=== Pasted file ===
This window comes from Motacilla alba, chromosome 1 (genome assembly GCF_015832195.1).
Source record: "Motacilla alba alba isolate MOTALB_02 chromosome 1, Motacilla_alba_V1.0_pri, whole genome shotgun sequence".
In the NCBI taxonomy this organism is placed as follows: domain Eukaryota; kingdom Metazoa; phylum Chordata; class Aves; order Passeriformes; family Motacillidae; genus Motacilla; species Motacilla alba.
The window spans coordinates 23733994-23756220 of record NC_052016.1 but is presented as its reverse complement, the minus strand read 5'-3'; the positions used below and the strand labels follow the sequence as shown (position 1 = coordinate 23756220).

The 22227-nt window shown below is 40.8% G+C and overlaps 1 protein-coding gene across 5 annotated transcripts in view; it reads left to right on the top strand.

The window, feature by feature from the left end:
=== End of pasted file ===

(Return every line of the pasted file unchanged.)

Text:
This window comes from Motacilla alba, chromosome 1 (genome assembly GCF_015832195.1).
Source record: "Motacilla alba alba isolate MOTALB_02 chromosome 1, Motacilla_alba_V1.0_pri, whole genome shotgun sequence".
In the NCBI taxonomy this organism is placed as follows: domain Eukaryota; kingdom Metazoa; phylum Chordata; class Aves; order Passeriformes; family Motacillidae; genus Motacilla; species Motacilla alba.
The window spans coordinates 23733994-23756220 of record NC_052016.1 but is presented as its reverse complement, the minus strand read 5'-3'; the positions used below and the strand labels follow the sequence as shown (position 1 = coordinate 23756220).

The 22227-nt window shown below is 40.8% G+C and overlaps 1 protein-coding gene across 5 annotated transcripts in view; it reads left to right on the top strand.

The window, feature by feature from the left end: